I have two nieces, both Millennials, who are registered nurses. These girls worked very hard to put themselves through college and, along the way, accumulated a lot of debt to pay for it. Now they are working professionals, but they have a strong desire to also see the world. Because there is a shortage of nurses, these two don’t work full time with a direct hospital. They work as contract/travel nurses through a staffing agency. They rent a small, low-cost apartment as their home base, but they’re rarely there. With their contract jobs, they travel to different cities and states to work at different hospitals for three to six months at a time. Because of their low cost of living and flexible work schedule, when they’re not on contract, they get to travel the world for a month at a time. In the last two years, I have seen these ladies travel to Abu Dabi, Thailand, Europe, and Australia–not a bad life! My nieces are truly taking advantage of the gig economy!
What is the gig economy, and is it a good thing or not? The BBC gives two definitions that reveal the conflicting facets of the same term:
According to one definition, it is “a labour market characterised by the prevalence of short-term contracts or freelance work, as opposed to permanent jobs.” And – taking opposing partisan viewpoints – it is either a working environment that offers flexibility with regard to employment hours, or… it is a form of exploitation with very little workplace protection.
Some people, like my nieces, enjoy being able to craft the lifestyle they want by accepting temporary, flexible jobs. Others, according to Investopedia.com, believe that the “gig economy undermines the traditional economy of full-time workers who rarely change positions and instead focus on a lifetime career.” There is also a danger of misclassifying independent contractors if you’re not up on all the rules. (You may recall our warning to employers that, since 2016, The Department of Labor has increasingly been investigating misclassification of workers.) But if Intuit’s recent study is correct and 40 percent of American workers will be independent contractors by 2020, perhaps the concept of traditional full-time workers is becoming a thing of the past.
In fact, an increasing number of U.S. employers are taking advantage of the gig economy. How can using contract workers and offering flexible job opportunities benefit you? We’ve observed several tangible ways that employers stay competitive by using temporary professionals provided by a staffing agency partner:
Bringing in temporary workers to handle work overload can prevent employee burnout of full-time staff. When work schedules are overloaded, employees can quickly become unmotivated and overwhelmed. This can increase mistakes made as well as decrease productivity. Increased absenteeism is often a side effect when this occurs. By bringing in temporary staff to handle the extra work load, full-time employees can continue to focus on their main job tasks while maintaining their productivity.
Temporary employees give your organization a chance to try out an employee before making a permanent offer of employment. In some cases, a person may have the experience and education for a job but simply does not mesh well with the business environment. Having the opportunity to have the person work on a temporary basis first gives your business a chance to evaluate how the person will fit in with your corporate culture and other employees. It also provides time to identify any weaknesses that would not typically be evident in the interview process.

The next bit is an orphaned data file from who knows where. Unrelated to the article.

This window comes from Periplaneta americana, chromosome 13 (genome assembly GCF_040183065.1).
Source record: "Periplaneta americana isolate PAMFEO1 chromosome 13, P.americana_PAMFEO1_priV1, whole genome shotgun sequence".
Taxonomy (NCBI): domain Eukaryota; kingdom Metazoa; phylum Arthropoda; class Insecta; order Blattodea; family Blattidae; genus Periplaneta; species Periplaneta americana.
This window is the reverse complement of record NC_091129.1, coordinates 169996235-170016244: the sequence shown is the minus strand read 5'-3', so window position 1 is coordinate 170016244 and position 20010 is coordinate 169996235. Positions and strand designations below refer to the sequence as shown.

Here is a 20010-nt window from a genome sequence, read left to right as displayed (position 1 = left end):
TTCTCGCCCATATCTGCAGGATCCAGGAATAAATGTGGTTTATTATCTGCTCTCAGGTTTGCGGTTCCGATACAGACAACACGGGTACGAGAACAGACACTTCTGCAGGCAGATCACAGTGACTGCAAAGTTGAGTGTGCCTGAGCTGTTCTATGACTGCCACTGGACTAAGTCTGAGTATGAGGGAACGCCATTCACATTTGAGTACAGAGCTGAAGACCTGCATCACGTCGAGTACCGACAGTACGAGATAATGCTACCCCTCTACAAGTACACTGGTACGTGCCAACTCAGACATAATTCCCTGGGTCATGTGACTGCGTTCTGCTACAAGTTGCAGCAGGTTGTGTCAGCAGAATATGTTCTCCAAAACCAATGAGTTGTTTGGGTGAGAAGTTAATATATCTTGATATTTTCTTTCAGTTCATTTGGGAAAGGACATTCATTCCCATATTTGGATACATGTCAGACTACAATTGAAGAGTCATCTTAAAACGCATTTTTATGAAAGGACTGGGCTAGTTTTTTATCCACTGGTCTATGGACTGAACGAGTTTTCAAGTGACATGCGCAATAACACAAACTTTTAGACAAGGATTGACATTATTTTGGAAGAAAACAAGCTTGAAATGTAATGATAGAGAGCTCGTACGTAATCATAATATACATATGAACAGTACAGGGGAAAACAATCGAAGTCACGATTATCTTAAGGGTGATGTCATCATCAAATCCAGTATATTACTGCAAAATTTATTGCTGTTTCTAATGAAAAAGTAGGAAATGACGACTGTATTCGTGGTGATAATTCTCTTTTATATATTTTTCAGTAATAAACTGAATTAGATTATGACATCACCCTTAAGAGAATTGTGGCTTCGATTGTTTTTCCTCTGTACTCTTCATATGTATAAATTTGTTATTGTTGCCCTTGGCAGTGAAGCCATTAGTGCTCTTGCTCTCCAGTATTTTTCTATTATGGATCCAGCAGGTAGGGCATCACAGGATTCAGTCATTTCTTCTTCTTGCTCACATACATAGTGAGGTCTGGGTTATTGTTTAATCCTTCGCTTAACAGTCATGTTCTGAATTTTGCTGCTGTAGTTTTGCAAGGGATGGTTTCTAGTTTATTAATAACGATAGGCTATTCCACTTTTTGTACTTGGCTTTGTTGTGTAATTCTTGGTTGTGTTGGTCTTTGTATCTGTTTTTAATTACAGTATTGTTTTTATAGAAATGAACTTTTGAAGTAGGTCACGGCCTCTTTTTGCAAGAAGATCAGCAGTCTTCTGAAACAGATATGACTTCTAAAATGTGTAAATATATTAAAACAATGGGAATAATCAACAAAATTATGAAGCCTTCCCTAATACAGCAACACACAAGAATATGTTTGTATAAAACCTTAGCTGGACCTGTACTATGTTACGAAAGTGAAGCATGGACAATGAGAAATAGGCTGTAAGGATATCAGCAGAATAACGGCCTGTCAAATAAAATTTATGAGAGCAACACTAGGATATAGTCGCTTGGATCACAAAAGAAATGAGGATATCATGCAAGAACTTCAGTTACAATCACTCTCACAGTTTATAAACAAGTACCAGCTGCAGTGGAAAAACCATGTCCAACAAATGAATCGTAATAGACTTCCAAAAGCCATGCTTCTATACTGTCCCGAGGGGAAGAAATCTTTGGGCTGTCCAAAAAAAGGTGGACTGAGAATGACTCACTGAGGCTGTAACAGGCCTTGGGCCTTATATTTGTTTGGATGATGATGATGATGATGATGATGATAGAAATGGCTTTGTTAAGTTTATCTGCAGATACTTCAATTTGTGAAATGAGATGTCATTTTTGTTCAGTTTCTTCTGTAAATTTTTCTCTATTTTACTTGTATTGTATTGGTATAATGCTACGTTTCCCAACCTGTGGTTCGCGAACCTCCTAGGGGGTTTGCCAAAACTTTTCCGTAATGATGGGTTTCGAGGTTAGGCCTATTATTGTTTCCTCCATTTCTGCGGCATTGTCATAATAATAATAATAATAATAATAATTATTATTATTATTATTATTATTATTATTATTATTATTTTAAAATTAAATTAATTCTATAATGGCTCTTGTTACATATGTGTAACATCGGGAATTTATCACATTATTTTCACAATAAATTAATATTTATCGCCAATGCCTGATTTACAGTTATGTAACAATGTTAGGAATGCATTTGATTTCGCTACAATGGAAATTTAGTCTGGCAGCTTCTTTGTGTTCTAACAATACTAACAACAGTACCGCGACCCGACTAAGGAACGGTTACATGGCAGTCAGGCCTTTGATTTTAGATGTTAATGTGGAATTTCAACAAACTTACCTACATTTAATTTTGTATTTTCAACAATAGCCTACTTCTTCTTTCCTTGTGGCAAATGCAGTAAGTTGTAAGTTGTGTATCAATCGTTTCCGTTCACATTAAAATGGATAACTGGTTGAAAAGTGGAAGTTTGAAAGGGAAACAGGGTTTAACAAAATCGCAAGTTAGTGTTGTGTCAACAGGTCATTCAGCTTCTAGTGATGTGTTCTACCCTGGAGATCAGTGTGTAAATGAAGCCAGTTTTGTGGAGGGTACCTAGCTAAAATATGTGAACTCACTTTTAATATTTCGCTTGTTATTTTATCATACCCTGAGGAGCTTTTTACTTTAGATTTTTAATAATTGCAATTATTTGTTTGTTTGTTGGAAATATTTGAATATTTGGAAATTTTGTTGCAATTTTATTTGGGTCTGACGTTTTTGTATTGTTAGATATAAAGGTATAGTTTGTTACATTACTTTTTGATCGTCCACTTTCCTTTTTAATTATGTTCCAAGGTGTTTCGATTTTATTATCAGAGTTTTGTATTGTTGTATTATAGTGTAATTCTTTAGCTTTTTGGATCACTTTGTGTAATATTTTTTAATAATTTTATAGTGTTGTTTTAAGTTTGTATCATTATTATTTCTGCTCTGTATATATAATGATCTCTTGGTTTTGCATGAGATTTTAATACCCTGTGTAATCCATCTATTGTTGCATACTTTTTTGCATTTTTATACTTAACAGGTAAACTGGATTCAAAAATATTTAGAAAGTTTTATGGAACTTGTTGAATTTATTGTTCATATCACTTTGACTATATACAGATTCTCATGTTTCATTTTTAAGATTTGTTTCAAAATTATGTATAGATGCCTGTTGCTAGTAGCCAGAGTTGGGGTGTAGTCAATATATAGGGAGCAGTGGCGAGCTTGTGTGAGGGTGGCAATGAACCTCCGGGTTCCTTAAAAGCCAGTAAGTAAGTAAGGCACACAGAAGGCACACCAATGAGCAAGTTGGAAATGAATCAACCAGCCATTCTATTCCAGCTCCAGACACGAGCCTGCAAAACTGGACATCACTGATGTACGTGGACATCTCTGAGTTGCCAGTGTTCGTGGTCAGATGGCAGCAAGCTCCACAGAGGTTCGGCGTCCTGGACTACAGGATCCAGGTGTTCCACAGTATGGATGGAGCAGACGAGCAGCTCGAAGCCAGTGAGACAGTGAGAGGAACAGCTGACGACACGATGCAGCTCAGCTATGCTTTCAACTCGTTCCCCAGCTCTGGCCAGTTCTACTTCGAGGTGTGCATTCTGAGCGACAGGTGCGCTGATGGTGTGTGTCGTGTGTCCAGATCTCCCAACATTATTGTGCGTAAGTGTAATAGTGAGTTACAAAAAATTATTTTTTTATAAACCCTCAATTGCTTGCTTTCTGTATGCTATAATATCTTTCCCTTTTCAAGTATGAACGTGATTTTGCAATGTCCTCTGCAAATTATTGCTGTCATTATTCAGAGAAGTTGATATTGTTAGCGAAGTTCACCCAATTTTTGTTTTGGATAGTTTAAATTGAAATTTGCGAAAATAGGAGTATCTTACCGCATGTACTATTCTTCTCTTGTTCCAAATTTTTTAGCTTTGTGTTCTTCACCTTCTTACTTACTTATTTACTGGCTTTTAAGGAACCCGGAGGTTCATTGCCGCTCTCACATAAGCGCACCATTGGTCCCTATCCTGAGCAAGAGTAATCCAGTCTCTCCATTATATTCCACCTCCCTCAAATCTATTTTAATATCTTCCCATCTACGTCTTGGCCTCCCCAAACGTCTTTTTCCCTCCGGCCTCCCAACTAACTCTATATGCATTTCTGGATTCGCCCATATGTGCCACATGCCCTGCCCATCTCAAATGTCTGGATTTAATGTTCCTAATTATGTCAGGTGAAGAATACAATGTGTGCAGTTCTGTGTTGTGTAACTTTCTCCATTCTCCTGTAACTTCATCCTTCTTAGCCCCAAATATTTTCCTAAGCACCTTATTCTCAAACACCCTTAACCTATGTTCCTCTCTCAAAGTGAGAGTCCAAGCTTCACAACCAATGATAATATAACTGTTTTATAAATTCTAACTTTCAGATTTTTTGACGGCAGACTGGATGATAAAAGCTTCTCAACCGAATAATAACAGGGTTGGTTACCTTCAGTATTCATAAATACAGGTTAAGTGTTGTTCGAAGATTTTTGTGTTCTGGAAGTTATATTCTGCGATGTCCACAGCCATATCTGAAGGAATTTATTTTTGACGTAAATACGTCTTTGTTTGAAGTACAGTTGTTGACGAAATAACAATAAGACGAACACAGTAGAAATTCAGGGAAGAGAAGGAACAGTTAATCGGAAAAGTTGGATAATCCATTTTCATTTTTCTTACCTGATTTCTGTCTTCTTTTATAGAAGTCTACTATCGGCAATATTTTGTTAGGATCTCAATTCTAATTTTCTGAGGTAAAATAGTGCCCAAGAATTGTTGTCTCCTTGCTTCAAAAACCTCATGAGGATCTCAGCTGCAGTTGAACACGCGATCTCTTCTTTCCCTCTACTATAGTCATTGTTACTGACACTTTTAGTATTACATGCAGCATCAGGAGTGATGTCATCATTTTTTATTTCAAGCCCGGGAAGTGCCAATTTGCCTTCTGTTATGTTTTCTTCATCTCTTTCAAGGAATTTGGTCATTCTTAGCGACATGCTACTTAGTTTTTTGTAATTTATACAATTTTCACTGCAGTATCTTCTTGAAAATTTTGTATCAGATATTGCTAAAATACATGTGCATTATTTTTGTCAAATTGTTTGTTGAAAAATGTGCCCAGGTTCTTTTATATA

Temporary staff persons are employed by the staffing agency, not the business that is using their services. This can decrease the overall costs of the employee since your business does not have to provide benefits to a temporary staff member. In addition, bringing in temporary staff may reduce other overhead costs such as overtime for regular, full-time employees. While the per-hour cost may be more than the per-hour cost of a full-time employee, temporary staff can be used as needed without a commitment of a 40-hour workweek even if the work exists to support it.
Because the temporary staff person is an employee of the staffing agency and not your business, there is no concern about the person filing for unemployment when you no longer need their services. This can also reduce your overall operating costs as your business’s unemployment claims rate will not be raised due to letting go of temporary staff. Human resources costs may also decrease as your HR managers will not be spending multiple hours dealing with unemployment claims and the Department of Labor.
Temporary employees allow businesses to use staff as needed. Temporary employees can be brought in to cover the vacation of an employee or maternity leave. Many staffing agencies can provide employees in a wide variety of disciplines to meet all of the needs of your business. You have the flexibility to use the services of the temporary staff as needed, whether you need help for a few hours a week or on a full-time basis. Using a staffing agency can avoid the permanent commitment that a full-time employee requires, saving both time and money.
Employers, it looks like flexible workers are here to stay–at least for the near future. Are you ready to jump on board? Taking advantage of the gig economy could make your team more productive, improve your bottom line, help you avoid legal problems, and allow for scalability in your staff. Even if just one of these facts were true, engaging the services of a contract professional through your employment agency partner might be your smartest move of 2017.
Do you need help acquiring top contract or direct hire professionals? Let Amtec find you the best candidates, set you up to successfully interview them, and assist with offer negotiations, reference checks, and background checks. Click here or call (714) 993-1900 to start your search.